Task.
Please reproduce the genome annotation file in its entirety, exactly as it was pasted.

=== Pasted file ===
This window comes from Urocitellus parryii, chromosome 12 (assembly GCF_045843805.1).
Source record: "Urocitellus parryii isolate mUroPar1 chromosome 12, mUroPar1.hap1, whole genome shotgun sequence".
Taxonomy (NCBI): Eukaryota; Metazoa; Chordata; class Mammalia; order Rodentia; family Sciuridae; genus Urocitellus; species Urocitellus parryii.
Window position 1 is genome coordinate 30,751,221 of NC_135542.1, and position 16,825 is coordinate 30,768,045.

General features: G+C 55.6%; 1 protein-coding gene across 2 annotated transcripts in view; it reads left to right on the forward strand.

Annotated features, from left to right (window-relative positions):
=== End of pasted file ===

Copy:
This window comes from Urocitellus parryii, chromosome 12 (assembly GCF_045843805.1).
Source record: "Urocitellus parryii isolate mUroPar1 chromosome 12, mUroPar1.hap1, whole genome shotgun sequence".
Taxonomy (NCBI): Eukaryota; Metazoa; Chordata; class Mammalia; order Rodentia; family Sciuridae; genus Urocitellus; species Urocitellus parryii.
Window position 1 is genome coordinate 30,751,221 of NC_135542.1, and position 16,825 is coordinate 30,768,045.

General features: G+C 55.6%; 1 protein-coding gene across 2 annotated transcripts in view; it reads left to right on the forward strand.

Annotated features, from left to right (window-relative positions):